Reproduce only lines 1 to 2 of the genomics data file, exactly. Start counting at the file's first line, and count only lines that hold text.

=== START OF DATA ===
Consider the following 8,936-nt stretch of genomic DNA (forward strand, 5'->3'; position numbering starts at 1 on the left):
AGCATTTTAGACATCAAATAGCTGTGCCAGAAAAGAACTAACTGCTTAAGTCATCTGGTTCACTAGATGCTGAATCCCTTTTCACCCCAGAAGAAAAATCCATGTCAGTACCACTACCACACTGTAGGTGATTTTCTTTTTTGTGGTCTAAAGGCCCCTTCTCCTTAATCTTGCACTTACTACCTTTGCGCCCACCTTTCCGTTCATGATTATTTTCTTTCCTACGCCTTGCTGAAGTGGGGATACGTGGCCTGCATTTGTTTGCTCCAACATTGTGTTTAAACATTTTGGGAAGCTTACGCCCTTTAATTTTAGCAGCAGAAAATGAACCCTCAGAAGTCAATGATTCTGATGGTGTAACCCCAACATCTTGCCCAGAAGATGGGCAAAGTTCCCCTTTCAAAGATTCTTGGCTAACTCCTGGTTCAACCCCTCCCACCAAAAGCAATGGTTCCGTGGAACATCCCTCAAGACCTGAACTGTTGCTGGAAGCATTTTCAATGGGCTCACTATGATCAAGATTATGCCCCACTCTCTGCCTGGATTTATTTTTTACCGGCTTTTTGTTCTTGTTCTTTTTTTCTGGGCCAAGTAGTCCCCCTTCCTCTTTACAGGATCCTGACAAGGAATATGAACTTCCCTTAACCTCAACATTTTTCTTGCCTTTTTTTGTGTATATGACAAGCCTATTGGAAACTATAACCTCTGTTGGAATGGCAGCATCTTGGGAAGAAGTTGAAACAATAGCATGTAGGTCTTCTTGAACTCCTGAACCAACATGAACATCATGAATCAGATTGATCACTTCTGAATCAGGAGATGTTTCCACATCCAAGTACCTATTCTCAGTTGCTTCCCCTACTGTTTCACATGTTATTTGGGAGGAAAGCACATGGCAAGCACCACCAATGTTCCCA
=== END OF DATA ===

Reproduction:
Consider the following 8,936-nt stretch of genomic DNA (forward strand, 5'->3'; position numbering starts at 1 on the left):
AGCATTTTAGACATCAAATAGCTGTGCCAGAAAAGAACTAACTGCTTAAGTCATCTGGTTCACTAGATGCTGAATCCCTTTTCACCCCAGAAGAAAAATCCATGTCAGTACCACTACCACACTGTAGGTGATTTTCTTTTTTGTGGTCTAAAGGCCCCTTCTCCTTAATCTTGCACTTACTACCTTTGCGCCCACCTTTCCGTTCATGATTATTTTCTTTCCTACGCCTTGCTGAAGTGGGGATACGTGGCCTGCATTTGTTTGCTCCAACATTGTGTTTAAACATTTTGGGAAGCTTACGCCCTTTAATTTTAGCAGCAGAAAATGAACCCTCAGAAGTCAATGATTCTGATGGTGTAACCCCAACATCTTGCCCAGAAGATGGGCAAAGTTCCCCTTTCAAAGATTCTTGGCTAACTCCTGGTTCAACCCCTCCCACCAAAAGCAATGGTTCCGTGGAACATCCCTCAAGACCTGAACTGTTGCTGGAAGCATTTTCAATGGGCTCACTATGATCAAGATTATGCCCCACTCTCTGCCTGGATTTATTTTTTACCGGCTTTTTGTTCTTGTTCTTTTTTTCTGGGCCAAGTAGTCCCCCTTCCTCTTTACAGGATCCTGACAAGGAATATGAACTTCCCTTAACCTCAACATTTTTCTTGCCTTTTTTTGTGTATATGACAAGCCTATTGGAAACTATAACCTCTGTTGGAATGGCAGCATCTTGGGAAGAAGTTGAAACAATAGCATGTAGGTCTTCTTGAACTCCTGAACCAACATGAACATCATGAATCAGATTGATCACTTCTGAATCAGGAGATGTTTCCACATCCAAGTACCTATTCTCAGTTGCTTCCCCTACTGTTTCACATGTTATTTGGGAGGAAAGCACATGGCAAGCACCACCAATGTTCCCA